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Publication numberUS6026334 A
Publication typeGrant
Application numberUS 08/902,306
Publication dateFeb 15, 2000
Filing dateJul 29, 1997
Priority dateJul 30, 1996
Fee statusLapsed
Publication number08902306, 902306, US 6026334 A, US 6026334A, US-A-6026334, US6026334 A, US6026334A
InventorsFerhan Kayihan, Yaman Arkun
Original AssigneeWeyerhaeuser Company
Export CitationBiBTeX, EndNote, RefMan
External Links: USPTO, USPTO Assignment, Espacenet
Control system for cross-directional profile sheet formation
US 6026334 A
A control system for calculating a number of output control signals for use in a continuous web paper making system. The control system receives a number of input signals from a plurality of sensors and reduces the number of inputs using a singular value decomposition based on a static model of the paper making system. The space of the inputs is further reduced using a principal component analysis of a moving window of values equal to the difference in the sensor values and an output of the static model of the paper making system. Once the space of the inputs is reduced, they are applied to a reduced order control system that calculates a reduced number of output control signals. The outputs of the reduced order control system are a function of the principal component analysis of the data in the moving window. The space of the output control signals is then increased using inverse transformations of the principal component analysis and the singular value decomposition before being applied to a plurality of actuators that control the paper making system.
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The embodiments of the invention in which an exclusive property or privilege is claimed are defined as follows:
1. A control system for controlling the operation of a machine or process, comprising:
a plurality of actuators that receive a set of output control signals in order to control the operation of the machine or process;
a plurality of sensors that produce input sensor signals indicative of the operation of the machine or process;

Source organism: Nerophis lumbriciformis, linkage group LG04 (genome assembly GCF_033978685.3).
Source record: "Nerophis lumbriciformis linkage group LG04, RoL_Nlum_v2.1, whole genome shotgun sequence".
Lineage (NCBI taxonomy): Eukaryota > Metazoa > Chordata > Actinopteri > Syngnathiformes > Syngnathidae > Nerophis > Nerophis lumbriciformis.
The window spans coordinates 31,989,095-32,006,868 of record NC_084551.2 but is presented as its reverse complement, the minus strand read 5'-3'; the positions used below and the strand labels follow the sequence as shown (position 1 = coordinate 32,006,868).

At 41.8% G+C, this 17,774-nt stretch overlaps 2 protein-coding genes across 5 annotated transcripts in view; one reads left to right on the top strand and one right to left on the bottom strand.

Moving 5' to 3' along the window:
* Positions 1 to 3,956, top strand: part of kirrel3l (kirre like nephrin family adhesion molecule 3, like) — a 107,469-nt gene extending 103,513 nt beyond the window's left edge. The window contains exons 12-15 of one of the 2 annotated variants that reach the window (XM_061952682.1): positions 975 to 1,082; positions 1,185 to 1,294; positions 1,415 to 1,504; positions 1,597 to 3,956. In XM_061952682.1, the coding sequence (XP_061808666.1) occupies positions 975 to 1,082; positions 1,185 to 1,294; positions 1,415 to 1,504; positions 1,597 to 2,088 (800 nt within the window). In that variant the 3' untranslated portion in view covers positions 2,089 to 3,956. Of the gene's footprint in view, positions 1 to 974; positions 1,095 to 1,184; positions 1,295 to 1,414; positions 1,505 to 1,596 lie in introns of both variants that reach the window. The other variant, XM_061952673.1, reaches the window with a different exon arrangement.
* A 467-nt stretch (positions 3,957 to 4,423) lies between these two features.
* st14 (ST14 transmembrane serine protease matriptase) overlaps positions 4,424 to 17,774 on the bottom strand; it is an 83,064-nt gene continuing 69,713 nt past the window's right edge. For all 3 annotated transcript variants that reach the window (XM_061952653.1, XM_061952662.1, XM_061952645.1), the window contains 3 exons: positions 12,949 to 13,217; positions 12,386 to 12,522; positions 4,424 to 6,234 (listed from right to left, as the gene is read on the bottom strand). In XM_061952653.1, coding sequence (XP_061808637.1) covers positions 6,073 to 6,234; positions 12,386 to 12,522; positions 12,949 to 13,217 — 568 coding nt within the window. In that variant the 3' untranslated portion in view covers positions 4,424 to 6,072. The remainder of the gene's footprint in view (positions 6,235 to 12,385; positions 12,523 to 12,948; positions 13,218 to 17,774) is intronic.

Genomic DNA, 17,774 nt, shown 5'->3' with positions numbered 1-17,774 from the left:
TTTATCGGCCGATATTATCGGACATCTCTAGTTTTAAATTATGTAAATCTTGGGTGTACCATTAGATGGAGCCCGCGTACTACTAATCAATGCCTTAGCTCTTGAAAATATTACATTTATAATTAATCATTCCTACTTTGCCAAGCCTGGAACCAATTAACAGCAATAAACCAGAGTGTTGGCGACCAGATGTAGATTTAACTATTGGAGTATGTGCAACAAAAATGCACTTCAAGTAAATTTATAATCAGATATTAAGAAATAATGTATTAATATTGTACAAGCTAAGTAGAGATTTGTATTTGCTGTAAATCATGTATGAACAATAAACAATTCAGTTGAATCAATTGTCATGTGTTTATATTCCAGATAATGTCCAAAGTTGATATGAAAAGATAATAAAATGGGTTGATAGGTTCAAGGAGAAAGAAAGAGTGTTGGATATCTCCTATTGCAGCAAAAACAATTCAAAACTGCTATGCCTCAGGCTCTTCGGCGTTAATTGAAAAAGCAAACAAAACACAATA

a processor programmed to produce the control signals from the sensor signals by:
creating an input vector of difference signals by subtracting a number of input sensor signals from a number of output signals created by a fixed model of the machine or process;
storing a sequence of prior input vectors;
reducing the number of input signals produced by the plurality of sensors based on a singular value decomposition of the fixed model of the machine or process and on a principal component analysis of the stored sequence of prior input vectors;
applying the reduced number of input signals to a reduced order controller, that is a function of the principal component analysis to calculate a reduced number of output control signals; and
increasing the number of output control signals based on the principal component analysis of the stored sequence of prior input vectors and the singular value decomposition in order to create the set of output control signal supplied to the actuators.
2. The control system of claim 1, wherein the reduced order control system comprises:
a control algorithm that produces the reduced number of output control signals from the reduced number of input signals;
a reduced order effective process model of the control algorithm that receives the reduced number of output control signals and produces output signals indicative of an expected operation of the machine or process; and
a differencing circuit that determines the difference between the reduced number of input signals and the output signals produced by the reduced order effective process model wherein an output of the differencing circuit is applied as the inputs to the control algorithm.

This application claims the benefit of U.S. provisional application Ser. No. 60/022,722, filed Jul. 30, 1996.


The present invention relates to control systems in general and, in particular, to control systems for use in the pulp and paper industry.


As manufacturing systems become increasingly automated, the control systems required to ensure the proper operation of such systems become correspondingly complex. In general, most control systems comprise a variety of sensors that provide measurements of a desired quantity to a computer processor. The processor in turn calculates the settings for a variety of actuators that change the operation of the system so that the sensors produce a desired reading.

As the number of sensors and actuators used in a manufacturing system increase, the numerical calculations that must be performed by the computer processor to calculate the proper actuator settings become increasingly complex. Therefore, a great deal of research and development has been directed to methods of simplifying the calculations that are required to compute the setting for the actuators. In the past, these simplified calculations used a fixed set of assumptions regarding the type of disturbances that may affect the operation of the manufacturing system. While this method works well for systems whose disturbances are well known, there are many situations where the type of disturbances cannot be predicted. Therefore the reduced model of the underlying system may be inaccurate.

Given the shortcomings in the prior art, there is a need for a control system that can perform control calculations for a large number of sensors and actuators in real time while simultaneously optimizing a reduced order model for the disturbances that actually occur.